If Columbus Had a Viking
By Pete Frederiksen, Director of Communications, Viking Yacht Company
The state of the modern sportfishing boat can be best described like this: they’re the go-to tool for today’s ultimate angler. But it was not always like this. When you think of Hemingway’s protagonist, Santiago, in The Old Man and the Sea fighting a huge fish in his old decrepit boat you can appreciate how the pioneers in the marine industry devoted themselves to the evolution of what’s commonly called a “sportfisherman.” Even the term has matured from such monikers as a “day boat,” which meant meager accommodations, to the “convertible,” which was a compromise between a cruising and fishing boat. Today’s “sportfisherman” is a pure and sleek thoroughbred that is continuously reinvented by astute builders obsessed with making good things better. This obsession has opened so many doors for fishermen who longed to explore untested waters while setting their personal bar higher and higher for new experiences.
Today’s sportfisherman is a virtual self-contained floating nation with a budget to match. Beyond its comfortable accommodations that rival luxe shoreside amenities, the boat also is an engineering masterpiece designed to live large at the 1,000-fathom curve and beyond, where its wily prey thrives, always ready for a fight and where a single mistake changes the whole story.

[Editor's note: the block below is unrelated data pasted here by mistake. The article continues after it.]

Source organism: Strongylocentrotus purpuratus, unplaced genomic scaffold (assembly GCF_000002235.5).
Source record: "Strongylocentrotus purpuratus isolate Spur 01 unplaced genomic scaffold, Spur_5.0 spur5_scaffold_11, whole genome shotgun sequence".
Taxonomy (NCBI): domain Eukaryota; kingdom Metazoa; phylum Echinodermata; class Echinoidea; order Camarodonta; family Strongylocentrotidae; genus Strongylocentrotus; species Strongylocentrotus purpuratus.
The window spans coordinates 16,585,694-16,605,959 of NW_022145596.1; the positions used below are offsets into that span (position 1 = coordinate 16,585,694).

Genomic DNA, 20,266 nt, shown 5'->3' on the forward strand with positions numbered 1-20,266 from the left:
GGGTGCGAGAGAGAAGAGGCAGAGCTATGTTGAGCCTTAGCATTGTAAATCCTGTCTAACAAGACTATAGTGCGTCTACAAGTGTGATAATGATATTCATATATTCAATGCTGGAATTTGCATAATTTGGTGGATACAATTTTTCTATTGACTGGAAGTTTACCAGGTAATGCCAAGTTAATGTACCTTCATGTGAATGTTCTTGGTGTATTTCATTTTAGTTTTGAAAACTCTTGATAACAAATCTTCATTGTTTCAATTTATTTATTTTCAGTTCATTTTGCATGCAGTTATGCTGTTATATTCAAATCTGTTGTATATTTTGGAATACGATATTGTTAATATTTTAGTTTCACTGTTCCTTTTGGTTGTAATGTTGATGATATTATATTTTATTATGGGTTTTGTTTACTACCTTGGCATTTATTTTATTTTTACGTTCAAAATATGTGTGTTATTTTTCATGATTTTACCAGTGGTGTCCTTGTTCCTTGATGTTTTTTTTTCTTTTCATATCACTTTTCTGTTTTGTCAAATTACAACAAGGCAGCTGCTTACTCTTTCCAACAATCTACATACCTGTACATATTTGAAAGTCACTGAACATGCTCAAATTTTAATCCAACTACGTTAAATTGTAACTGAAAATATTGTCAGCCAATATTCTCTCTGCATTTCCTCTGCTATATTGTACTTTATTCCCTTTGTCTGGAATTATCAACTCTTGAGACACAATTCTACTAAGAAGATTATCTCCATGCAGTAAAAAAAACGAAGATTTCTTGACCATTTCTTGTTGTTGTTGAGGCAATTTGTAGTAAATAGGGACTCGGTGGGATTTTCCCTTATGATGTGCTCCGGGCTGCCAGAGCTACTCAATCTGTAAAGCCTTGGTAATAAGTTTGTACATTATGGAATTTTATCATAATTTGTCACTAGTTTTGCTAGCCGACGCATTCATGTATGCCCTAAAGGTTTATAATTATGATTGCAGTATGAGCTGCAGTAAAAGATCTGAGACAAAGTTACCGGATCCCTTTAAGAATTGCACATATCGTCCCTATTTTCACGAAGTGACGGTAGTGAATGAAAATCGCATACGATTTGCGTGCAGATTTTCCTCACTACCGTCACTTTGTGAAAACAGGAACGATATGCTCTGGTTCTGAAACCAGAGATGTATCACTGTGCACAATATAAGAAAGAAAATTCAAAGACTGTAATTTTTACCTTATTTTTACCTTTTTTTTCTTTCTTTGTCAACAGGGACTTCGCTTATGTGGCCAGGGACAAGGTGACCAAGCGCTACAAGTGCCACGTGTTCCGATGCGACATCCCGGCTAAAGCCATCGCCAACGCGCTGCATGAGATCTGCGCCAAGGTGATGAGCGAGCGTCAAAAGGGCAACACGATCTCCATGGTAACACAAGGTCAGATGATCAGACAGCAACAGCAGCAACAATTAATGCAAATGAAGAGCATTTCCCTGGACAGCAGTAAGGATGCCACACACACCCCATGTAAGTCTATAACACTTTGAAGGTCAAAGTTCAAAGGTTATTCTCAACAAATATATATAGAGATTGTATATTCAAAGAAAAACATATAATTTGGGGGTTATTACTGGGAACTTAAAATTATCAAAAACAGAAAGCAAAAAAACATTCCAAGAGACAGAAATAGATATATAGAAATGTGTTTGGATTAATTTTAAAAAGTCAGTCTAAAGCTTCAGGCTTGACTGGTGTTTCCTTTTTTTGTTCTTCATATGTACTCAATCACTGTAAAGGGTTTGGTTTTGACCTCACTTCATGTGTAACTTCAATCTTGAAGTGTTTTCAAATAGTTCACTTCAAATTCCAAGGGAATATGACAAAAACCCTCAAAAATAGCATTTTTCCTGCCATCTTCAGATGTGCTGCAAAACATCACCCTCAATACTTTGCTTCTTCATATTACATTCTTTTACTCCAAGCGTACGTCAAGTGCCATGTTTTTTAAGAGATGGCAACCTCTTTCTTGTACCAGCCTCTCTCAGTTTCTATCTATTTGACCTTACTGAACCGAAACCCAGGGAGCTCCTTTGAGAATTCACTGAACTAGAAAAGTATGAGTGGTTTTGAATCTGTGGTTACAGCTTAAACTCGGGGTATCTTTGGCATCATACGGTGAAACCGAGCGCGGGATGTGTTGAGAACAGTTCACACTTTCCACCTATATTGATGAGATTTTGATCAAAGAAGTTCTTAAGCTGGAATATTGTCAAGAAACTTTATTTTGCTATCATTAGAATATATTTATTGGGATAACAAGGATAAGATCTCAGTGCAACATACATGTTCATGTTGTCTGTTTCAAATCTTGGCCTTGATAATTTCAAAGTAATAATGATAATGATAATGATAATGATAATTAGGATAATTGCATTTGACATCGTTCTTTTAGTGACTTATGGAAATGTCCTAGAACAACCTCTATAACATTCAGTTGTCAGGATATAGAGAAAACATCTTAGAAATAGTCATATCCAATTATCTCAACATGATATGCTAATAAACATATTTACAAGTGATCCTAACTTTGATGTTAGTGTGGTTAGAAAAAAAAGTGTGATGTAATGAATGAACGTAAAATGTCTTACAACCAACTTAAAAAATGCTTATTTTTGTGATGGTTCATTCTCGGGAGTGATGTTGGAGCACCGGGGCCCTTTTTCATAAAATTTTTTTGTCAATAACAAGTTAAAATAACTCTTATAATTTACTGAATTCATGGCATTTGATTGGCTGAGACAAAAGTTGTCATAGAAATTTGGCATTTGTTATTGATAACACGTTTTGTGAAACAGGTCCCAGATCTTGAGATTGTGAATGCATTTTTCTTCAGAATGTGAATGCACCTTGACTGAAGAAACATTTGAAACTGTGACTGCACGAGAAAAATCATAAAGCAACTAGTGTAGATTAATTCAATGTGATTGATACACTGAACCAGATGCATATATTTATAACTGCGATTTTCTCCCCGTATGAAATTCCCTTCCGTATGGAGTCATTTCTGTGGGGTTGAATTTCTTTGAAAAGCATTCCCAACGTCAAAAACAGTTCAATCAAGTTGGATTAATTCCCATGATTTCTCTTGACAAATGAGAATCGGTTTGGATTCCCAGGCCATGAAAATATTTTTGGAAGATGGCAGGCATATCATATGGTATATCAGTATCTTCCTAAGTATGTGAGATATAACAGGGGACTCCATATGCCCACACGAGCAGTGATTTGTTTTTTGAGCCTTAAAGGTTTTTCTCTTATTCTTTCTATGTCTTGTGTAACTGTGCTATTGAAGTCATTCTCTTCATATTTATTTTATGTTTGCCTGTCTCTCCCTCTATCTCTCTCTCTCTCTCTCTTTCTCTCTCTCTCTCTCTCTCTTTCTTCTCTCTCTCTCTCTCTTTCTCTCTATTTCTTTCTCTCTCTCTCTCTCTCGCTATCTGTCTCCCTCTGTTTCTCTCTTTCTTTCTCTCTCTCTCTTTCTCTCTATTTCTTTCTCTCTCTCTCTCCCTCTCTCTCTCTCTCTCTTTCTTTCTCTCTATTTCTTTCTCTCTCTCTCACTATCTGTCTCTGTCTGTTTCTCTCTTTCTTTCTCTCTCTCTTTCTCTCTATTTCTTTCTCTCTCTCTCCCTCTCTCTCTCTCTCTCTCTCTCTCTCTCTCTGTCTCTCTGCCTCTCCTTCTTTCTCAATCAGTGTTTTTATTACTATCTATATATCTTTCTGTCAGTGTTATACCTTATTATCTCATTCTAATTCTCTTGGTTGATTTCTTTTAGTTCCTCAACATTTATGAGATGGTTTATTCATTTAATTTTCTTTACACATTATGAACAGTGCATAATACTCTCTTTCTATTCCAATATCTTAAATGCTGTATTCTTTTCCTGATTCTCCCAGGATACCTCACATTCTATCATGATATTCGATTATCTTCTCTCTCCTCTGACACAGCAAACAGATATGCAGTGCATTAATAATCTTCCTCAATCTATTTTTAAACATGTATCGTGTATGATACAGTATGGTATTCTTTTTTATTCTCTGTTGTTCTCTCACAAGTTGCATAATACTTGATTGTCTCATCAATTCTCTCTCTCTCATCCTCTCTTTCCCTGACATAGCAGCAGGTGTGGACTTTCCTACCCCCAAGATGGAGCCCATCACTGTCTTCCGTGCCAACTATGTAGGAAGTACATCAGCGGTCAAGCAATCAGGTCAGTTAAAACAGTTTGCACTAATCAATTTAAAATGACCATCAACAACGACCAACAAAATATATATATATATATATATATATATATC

With ample fuel and speed to bring the distant horizon closer, the modern sportfisherman is a stable platform in rolling swells and well equipped to duke it out with violent seas, storms, and wind. A professionally appointed helm sports enough electronics to launch a missile, while the skipper stays in touch with satellites orbiting 12,000 miles above to pinpoint his position. In a sense, the fish have no place left to hide anymore. Sonar tracks them below while massive tuna towers that might intimidate an experienced Nepal Sherpa provide an unobstructed view from above. Watching the build process underway for the Viking 92 Convertible I can’t help but think if Columbus had come across the ocean in this instead of the Santa Maria, he probably would have arrived in 1491.